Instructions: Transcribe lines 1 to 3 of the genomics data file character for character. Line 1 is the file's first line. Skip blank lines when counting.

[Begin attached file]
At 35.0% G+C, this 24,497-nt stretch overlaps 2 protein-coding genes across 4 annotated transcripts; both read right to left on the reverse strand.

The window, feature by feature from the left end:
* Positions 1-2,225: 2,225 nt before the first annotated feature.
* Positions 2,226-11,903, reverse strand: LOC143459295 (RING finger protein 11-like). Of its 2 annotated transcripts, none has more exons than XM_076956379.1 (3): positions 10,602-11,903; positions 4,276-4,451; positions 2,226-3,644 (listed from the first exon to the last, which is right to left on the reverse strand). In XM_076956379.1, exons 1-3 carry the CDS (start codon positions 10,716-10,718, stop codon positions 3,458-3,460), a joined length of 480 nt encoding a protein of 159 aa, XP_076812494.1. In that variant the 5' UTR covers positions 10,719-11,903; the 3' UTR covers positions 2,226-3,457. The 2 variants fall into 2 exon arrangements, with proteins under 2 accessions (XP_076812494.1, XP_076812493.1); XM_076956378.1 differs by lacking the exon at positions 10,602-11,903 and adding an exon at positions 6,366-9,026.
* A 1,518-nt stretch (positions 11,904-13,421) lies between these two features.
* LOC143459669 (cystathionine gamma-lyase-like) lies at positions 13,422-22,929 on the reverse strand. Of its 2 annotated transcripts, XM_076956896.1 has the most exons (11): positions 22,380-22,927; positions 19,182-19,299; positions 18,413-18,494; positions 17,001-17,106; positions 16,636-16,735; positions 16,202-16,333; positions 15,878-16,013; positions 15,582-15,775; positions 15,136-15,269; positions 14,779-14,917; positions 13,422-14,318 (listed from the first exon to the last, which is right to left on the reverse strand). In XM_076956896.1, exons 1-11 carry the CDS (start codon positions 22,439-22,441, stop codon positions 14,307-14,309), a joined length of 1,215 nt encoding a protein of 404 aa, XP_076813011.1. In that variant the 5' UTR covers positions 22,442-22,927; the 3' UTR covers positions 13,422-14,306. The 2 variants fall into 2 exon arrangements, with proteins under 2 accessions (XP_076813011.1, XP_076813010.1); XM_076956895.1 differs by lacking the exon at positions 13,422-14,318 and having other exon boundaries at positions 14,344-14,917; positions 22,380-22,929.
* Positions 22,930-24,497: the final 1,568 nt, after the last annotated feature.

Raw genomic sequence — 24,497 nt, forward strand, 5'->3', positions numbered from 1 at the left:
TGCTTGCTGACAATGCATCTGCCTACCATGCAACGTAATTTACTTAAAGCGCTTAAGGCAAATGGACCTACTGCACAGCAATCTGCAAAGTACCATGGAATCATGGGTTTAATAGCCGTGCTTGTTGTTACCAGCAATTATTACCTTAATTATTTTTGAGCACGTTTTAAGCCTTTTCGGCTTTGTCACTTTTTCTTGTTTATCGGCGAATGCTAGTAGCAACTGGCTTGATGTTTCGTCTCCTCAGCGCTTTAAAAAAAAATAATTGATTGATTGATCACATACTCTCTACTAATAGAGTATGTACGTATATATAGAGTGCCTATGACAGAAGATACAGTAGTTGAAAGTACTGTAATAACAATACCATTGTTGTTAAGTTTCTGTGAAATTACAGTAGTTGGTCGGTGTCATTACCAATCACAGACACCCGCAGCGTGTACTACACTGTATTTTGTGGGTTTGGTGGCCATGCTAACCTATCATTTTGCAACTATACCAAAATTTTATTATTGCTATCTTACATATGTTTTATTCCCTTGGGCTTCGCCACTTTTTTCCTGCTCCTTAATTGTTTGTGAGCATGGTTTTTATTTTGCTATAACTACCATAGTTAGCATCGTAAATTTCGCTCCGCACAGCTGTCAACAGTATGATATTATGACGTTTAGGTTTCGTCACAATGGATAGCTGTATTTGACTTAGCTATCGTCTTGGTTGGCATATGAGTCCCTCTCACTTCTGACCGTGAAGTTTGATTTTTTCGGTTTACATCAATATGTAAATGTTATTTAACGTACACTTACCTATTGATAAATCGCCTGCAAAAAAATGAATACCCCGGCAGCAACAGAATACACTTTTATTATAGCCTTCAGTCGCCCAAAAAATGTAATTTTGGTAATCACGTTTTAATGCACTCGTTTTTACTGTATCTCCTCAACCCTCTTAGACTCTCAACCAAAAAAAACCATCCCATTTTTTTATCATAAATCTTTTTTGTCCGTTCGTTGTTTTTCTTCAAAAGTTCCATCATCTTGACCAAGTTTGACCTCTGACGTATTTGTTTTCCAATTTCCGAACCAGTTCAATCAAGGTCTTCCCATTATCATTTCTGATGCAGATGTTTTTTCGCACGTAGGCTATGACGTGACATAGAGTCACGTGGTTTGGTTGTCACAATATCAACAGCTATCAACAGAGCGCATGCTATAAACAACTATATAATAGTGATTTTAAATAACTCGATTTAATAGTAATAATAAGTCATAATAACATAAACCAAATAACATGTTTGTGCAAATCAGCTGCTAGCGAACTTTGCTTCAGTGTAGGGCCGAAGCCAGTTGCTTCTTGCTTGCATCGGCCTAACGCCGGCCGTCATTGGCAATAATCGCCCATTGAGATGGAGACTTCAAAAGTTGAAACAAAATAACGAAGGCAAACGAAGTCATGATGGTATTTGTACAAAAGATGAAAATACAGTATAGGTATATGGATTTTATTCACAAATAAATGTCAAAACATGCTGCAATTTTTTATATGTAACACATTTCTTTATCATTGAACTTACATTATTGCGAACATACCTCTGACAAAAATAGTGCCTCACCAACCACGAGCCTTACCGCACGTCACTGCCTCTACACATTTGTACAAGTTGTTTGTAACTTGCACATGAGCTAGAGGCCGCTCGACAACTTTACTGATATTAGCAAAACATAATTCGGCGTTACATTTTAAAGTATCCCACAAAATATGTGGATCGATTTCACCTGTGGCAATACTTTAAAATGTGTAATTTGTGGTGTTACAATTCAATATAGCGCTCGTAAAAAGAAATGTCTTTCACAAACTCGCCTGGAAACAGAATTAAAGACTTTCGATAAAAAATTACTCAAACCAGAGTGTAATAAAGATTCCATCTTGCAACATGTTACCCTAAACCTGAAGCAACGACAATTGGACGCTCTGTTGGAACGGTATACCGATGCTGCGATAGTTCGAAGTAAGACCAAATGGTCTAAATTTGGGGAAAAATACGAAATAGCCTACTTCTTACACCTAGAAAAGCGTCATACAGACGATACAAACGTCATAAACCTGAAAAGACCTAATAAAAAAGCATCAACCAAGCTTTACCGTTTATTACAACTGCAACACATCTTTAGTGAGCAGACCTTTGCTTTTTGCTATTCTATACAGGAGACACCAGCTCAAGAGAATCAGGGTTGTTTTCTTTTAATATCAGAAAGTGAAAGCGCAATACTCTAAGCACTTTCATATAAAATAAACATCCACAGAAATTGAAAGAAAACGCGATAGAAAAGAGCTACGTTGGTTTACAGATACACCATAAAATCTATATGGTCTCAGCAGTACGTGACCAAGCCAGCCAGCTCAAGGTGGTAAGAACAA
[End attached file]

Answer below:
At 35.0% G+C, this 24,497-nt stretch overlaps 2 protein-coding genes across 4 annotated transcripts; both read right to left on the reverse strand.

The window, feature by feature from the left end:
* Positions 1-2,225: 2,225 nt before the first annotated feature.